A woman walks along the promenade outside Singapore's Marina Bay Sands on April 1, 2020. [Photo/Xinhua]
"Today, as our collaboration continues to evolve, more Singapore companies are venturing into the services sectors in China. Singapore companies' strong expertise in food, healthcare, education and environmental services complements China's growing demand for a higher quality of living and enhanced amenities," Ho said.
The reason why Singapore companies are eager to attend the CIIE again is because the event has been an ideal platform for them to expand their market share and network in China, as well as gain insights into the demands of Chinese buyers, distributors and partners, Ho added.
He pointed out that the Singapore enterprises which have benefitted from the CIIE are not just limited to major corporations. Even small firms such as Foodie Drools, The Ballet &Music Company, Prestige Accounting, Four Seasons Durians and Active Lifestyle have reaped the rewards of participating in the expo.
Away from the import-export front, China and Singapore have also been working closely on a host of projects, said Ho.
The latest partnerships between the two nations include projects related to the Belt and Road Initiative and the government-to-government project known as the China-Singapore (Chongqing) Demonstration Initiative on Strategic Connectivity.
"Bilateral trade relations have also deepened with the upgrade of the China-Singapore Free Trade Agreement which was concluded in November 2018. This agreement opened up new possibilities for cooperation in the fields of finance, e-commerce, technology, culture, legal and the environment. This enhanced bilateral trade and investment while jointly building up the '21st Century Maritime Silk Road'," said Ho.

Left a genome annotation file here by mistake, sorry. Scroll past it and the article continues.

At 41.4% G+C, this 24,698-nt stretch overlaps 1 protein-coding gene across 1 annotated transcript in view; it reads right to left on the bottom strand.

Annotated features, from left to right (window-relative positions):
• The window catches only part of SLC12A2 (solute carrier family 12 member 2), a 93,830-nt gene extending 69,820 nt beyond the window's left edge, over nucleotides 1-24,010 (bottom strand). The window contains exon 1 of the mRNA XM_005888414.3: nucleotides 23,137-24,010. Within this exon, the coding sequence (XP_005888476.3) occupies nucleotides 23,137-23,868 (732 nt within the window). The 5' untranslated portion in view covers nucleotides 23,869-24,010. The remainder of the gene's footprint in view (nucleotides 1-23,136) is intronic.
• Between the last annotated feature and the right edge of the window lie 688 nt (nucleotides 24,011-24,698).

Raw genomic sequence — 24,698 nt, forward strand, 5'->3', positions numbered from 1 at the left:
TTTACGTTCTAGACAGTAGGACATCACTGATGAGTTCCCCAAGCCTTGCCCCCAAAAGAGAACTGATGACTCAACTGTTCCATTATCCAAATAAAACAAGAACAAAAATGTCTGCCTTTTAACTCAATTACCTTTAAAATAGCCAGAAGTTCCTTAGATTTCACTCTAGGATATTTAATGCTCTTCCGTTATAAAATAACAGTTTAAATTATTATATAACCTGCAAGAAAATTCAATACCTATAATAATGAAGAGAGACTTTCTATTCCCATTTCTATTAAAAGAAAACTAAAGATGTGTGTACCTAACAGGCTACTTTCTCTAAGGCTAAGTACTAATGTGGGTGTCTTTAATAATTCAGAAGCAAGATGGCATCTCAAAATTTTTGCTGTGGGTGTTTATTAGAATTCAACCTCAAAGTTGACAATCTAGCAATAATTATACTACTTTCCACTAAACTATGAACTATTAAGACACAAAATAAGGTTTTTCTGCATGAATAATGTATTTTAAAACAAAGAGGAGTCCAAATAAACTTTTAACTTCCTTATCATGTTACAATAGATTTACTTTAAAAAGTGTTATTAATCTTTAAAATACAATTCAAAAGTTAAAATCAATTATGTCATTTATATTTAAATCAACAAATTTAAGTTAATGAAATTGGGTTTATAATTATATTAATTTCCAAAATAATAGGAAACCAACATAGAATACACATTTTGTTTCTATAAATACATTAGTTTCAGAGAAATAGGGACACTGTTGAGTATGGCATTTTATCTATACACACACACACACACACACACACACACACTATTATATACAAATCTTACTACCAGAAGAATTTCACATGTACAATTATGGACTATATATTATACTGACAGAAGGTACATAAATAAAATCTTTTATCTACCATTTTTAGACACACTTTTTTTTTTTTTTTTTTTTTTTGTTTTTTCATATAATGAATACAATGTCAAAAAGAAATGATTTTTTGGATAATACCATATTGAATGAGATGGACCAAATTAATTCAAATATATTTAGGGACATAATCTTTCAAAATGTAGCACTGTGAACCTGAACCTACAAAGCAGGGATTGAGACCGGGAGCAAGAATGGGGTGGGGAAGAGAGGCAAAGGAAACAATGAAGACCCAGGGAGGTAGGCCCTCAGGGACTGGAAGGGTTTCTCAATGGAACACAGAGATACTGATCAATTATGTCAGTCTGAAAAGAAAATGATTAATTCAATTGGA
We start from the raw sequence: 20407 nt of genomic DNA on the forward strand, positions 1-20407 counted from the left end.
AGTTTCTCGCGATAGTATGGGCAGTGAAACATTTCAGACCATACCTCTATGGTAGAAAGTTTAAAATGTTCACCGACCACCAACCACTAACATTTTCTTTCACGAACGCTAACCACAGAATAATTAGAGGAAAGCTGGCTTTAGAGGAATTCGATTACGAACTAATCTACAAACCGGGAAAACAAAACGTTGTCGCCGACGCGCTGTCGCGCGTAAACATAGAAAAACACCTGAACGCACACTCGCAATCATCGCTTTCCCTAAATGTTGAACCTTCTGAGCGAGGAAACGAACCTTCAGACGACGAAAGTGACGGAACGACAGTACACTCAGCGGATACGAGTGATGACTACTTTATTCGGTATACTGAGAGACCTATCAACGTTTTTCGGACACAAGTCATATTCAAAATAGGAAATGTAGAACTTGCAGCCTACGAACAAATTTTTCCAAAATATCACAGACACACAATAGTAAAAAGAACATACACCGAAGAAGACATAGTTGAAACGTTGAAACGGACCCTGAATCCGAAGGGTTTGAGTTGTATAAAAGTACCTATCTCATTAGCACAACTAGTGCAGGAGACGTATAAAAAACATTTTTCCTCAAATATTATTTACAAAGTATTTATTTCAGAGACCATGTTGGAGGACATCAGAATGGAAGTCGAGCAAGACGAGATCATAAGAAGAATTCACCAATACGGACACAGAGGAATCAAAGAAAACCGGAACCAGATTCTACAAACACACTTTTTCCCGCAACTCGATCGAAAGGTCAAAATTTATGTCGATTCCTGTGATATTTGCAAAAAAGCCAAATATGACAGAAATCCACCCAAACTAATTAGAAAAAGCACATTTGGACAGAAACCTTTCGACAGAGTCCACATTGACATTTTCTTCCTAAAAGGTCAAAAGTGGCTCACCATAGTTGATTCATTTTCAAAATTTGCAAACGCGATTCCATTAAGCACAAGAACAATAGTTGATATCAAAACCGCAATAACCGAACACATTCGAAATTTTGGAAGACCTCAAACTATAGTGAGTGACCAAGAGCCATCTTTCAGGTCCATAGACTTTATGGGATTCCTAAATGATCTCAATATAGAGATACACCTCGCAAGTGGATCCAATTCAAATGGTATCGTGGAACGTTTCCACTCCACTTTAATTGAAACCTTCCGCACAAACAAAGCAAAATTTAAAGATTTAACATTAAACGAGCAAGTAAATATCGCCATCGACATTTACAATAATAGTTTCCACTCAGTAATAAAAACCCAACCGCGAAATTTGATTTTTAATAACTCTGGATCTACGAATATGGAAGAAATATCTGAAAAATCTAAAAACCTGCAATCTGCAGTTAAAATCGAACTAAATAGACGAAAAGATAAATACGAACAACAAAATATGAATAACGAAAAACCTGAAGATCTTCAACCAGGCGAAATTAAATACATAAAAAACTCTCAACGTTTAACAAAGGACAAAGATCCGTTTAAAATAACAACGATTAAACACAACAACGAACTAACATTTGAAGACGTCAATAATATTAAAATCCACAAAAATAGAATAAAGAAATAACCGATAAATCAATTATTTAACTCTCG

The SBF also expressed its confidence in the Chinese economy's ability to bounce back from the COVID-19 pandemic, saying the swift and decisive measures taken to contain the outbreak have mitigated its negative impact.
Ho pointed out that the signs have been promising, referring to how China's manufacturing Purchasing Managers Index in March was at 52, up from an all-time low of 35.7 in February. The country's non-manufacturing PMI, which covers construction and services sectors, also recovered to 52.3. A reading of 50 and above is an indication of expansion in the PMI.
"Today, China is sending medical aid, including essential supplies, to countries around the world as they battle the pandemic, bolstering China's influence and standing in the world," said Ho.
"I think all eyes are on China and its eventual economic rebound. How strong the rebound is and how the economy fares could be a crucial turning point not just for China but also the world."